Patrick Keating

Texas Trade Secrets

Category: Cloud computing

A Better Encryption Mousetrap?

Some businesses object to the use of cloud storage of electronic data because of a fear that employees of the storage provider (or others) could access the businesses’ data stored in the cloud.  Even if the data is encrypted, this fear can still exist if the cloud storage service holds the key necessary to decrypt the data.  Continue reading

Lock it Up! Encrypt Your Cloud Data

In my last post, I discussed whether data maintained in a cloud storage or computing platform can be said to be confidential.  This is important because the Texas Uniform Trade Secrets Act requires the owner of a trade secret to undertake reasonable steps to maintain the confidentiality of the trade secret.  I am not aware of a reported case opinion analyzing how to satisfy that requirement for data stored in the cloud.  Therefore, we do not yet know whether Texas courts will require a user of cloud storage or computing services to take extra precautions to protect the secrecy of their trade secrets.  Nevertheless, because encryption is a relatively easy solution to the problem of cloud service providers having the ability to access or disclose their customers data, it strikes me as a smart business practice to take advantage of that solution. Continue reading

Lost in the Clouds

With the spreading use of cloud computing and storage services, I foresee courtroom battles over whether anything users maintain in the cloud can qualify as a trade secret.  I have not yet seen a published court opinion addressing the issue, but it is only a matter of time.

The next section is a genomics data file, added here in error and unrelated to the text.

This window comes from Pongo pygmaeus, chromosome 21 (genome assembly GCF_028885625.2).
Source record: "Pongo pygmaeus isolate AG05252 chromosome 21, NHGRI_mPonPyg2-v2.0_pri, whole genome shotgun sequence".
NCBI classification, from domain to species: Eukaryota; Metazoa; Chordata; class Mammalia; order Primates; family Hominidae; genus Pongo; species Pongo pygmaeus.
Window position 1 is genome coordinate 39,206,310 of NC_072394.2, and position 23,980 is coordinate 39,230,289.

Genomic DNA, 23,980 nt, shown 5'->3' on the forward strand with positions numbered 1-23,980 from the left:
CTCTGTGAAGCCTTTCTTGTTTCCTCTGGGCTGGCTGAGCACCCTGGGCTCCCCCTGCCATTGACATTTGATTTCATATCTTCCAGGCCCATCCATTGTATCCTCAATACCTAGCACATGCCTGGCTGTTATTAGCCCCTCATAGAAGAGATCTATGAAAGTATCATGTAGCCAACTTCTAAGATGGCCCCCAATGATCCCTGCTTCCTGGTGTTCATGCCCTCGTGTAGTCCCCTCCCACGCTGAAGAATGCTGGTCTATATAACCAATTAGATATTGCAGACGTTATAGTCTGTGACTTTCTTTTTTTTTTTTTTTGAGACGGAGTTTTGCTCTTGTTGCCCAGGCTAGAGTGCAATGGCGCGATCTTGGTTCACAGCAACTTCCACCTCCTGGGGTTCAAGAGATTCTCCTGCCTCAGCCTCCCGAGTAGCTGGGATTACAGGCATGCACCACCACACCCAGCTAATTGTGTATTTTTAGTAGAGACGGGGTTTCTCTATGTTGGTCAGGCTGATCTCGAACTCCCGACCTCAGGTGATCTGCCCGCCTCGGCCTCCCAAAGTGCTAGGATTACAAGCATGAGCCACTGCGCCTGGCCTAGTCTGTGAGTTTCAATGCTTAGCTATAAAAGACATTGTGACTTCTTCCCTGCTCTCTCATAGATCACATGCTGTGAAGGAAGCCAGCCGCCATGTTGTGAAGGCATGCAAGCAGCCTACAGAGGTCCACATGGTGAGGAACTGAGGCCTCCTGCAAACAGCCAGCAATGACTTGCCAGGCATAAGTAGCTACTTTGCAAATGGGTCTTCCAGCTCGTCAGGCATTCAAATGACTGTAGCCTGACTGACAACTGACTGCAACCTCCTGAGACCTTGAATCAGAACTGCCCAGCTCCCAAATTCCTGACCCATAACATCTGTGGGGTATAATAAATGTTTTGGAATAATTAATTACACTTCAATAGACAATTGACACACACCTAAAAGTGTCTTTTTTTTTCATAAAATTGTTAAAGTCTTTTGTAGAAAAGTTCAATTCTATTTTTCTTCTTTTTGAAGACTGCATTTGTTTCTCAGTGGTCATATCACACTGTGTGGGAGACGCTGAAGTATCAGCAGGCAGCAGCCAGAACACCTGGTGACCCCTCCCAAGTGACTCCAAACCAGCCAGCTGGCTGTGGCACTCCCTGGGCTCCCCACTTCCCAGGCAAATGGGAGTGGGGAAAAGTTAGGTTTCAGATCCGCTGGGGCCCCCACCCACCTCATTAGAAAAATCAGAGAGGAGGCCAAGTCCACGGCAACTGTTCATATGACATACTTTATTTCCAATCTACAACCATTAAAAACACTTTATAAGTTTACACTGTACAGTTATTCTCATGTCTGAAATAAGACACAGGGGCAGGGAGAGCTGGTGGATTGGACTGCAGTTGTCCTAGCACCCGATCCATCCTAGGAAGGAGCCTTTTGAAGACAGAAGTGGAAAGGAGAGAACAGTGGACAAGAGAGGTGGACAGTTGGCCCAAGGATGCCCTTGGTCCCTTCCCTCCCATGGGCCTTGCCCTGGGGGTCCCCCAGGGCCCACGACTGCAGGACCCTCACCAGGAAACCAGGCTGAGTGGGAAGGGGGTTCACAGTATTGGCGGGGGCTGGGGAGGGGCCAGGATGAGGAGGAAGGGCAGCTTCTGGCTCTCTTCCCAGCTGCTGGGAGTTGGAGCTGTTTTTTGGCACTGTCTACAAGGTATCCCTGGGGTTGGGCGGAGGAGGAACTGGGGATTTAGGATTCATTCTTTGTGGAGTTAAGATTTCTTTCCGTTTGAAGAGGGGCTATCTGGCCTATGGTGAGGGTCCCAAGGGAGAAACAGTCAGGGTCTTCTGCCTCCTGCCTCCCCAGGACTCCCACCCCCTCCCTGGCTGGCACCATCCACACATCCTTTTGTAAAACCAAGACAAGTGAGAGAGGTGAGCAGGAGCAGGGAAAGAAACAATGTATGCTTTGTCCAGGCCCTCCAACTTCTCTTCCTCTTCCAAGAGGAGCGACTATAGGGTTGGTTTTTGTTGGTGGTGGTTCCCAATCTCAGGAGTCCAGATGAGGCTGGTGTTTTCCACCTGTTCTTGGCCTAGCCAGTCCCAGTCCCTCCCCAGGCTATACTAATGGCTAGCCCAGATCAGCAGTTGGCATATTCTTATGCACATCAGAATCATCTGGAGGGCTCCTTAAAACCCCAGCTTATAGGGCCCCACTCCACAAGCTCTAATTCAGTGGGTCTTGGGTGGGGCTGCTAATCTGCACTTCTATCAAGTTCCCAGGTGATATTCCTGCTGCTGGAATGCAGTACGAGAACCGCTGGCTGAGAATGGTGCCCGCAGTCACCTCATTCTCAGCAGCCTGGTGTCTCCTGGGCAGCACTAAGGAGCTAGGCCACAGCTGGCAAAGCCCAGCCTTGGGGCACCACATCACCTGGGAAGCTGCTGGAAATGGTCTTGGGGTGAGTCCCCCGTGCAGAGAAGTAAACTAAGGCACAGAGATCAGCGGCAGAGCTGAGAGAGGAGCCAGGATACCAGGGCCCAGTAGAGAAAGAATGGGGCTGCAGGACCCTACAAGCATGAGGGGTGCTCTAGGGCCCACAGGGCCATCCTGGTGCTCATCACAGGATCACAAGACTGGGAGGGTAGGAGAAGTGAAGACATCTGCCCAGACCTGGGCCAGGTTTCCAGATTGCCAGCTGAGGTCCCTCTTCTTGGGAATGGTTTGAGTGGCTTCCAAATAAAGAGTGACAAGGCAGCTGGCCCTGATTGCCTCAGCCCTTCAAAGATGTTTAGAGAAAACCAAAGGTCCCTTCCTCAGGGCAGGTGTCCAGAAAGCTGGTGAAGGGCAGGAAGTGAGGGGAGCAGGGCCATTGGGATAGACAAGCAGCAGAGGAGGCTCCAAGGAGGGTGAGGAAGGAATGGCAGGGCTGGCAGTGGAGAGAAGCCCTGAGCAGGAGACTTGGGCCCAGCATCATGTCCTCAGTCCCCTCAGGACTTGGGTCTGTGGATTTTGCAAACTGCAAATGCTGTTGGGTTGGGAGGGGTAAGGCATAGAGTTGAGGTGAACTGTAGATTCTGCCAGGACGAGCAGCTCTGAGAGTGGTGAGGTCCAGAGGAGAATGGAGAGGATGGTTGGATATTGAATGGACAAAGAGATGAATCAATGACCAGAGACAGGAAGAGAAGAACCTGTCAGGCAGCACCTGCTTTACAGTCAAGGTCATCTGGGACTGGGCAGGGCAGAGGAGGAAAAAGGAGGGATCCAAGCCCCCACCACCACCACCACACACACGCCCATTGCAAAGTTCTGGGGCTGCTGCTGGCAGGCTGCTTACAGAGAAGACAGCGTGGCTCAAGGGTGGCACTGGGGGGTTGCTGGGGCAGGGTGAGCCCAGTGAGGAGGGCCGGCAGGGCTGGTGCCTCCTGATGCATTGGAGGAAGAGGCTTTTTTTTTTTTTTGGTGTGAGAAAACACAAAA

Here is the issue.  Texas (and 46 other states) adopted the Uniform Trade Secrets Act.  To qualify for protection as a trade secret under the statute, the owner must have undertaken “efforts that are reasonable under the circumstances to maintain its secrecy.”  When the owner of the would-be-trade secret moves the data from the owner’s computer servers onto servers owned by a third party, the information is arguably no longer “secret.”  This is because the cloud service provider will have possession of the information.  Unless the service provider enters into an agreement to keep customer data confidential and to not use the data for the service provider’s own purposes, the information is no longer secret in the strictest sense of the word. Continue reading

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